Drones to fly out of Newquay testing site
Unmanned aircraft, or drones, could soon be flying out of Newquay Airport in Cornwall.
A deal with the National Aeronautical Centre (NAC) in Wales will see aircraft tested for military or civilian use.
The NAC, which has authority to fly drones, said it was attracted to Newquay because its 3,000m runway is bigger than in Wales.
Testing will take place in a 3,000 sq mile segregated area for unmanned aircraft over the sea.
Ray Mann, from the National Aeronautical Centre, said: "We fly about three or four missions a day in west Wales.
"We have a 1,200m runway, but Newquay has one of the longest runways in the UK which is a huge advantage."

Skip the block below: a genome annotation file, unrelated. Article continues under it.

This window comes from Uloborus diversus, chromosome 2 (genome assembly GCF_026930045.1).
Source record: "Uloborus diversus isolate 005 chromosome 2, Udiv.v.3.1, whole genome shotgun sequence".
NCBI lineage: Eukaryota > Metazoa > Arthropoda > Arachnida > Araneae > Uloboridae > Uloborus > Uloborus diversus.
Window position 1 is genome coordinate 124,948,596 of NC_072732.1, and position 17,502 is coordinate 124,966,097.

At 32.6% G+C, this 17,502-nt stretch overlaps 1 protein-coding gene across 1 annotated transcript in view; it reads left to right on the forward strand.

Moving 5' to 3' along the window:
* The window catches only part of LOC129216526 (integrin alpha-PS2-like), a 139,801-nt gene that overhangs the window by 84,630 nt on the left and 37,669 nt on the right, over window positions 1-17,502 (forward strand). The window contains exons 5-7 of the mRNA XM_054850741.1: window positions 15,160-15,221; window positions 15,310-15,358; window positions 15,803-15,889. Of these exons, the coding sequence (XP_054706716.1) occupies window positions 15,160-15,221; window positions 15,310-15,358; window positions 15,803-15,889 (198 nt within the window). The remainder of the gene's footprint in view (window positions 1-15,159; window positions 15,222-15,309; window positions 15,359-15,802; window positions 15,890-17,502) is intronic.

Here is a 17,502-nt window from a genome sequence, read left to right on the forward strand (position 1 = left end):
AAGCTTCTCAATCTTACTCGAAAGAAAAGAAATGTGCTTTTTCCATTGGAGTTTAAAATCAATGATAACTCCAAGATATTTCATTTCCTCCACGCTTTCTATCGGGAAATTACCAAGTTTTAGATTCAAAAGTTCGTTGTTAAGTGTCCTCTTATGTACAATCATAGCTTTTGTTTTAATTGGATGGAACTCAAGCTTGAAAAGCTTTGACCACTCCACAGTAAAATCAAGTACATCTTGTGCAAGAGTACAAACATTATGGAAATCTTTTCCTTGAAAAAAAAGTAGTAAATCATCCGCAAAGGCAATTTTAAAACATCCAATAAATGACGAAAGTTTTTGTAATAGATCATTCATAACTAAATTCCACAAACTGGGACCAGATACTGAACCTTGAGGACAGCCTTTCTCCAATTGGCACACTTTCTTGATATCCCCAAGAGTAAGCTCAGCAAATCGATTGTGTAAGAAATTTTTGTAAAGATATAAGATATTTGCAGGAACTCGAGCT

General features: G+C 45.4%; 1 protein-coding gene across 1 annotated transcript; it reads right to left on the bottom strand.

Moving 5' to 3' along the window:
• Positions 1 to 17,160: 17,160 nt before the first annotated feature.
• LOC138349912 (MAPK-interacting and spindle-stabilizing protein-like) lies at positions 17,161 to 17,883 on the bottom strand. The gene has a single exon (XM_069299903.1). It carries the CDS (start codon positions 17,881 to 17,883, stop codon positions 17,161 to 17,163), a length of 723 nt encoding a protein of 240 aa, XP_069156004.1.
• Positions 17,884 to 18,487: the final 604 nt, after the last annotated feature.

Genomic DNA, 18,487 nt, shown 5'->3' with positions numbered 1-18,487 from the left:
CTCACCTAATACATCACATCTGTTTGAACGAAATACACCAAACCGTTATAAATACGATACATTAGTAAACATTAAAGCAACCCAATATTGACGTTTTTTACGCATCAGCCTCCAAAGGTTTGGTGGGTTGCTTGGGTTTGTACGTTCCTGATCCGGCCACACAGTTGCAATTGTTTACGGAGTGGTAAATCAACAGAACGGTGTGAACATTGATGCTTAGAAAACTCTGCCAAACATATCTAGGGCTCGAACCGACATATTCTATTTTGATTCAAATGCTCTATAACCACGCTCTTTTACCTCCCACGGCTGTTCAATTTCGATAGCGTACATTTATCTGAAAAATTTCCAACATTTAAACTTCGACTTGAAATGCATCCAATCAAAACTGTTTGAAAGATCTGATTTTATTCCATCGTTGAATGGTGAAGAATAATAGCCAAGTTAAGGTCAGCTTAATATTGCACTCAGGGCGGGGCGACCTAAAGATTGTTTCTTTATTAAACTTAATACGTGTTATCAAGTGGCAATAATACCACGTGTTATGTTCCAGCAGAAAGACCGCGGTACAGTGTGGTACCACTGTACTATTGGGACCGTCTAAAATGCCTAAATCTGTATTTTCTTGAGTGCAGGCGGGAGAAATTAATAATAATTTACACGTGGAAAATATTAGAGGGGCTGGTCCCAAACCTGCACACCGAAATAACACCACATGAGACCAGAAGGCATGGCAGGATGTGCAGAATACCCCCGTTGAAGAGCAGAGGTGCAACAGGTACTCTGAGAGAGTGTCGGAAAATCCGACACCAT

The NAC's agreement could see a number of its clients, which include the Ministry of Defence and Thales, operate their aircraft from Newquay.
Mr Mann said the firm was attracted by the prospect of office, hangar and security at the Aerohub enterprise zone, launched there in 2012.
He predicted huge growth in the sector with demand for drones in fisheries protection, air sea rescue and border controls, as well military use.
"We have to recognise where the sector is going," he said.
"We know there is demand and we have to be prepared to meet that."
Al Titterington, managing director of Newquay Cornwall Airport, said: "The UK aerospace industry has a major opportunity in the UAS (Unmanned Air Systems) market but first it must develop, demonstrate and prove that systems and sub-systems can contribute to ensuring safe and reliable operations, whilst being properly regulated."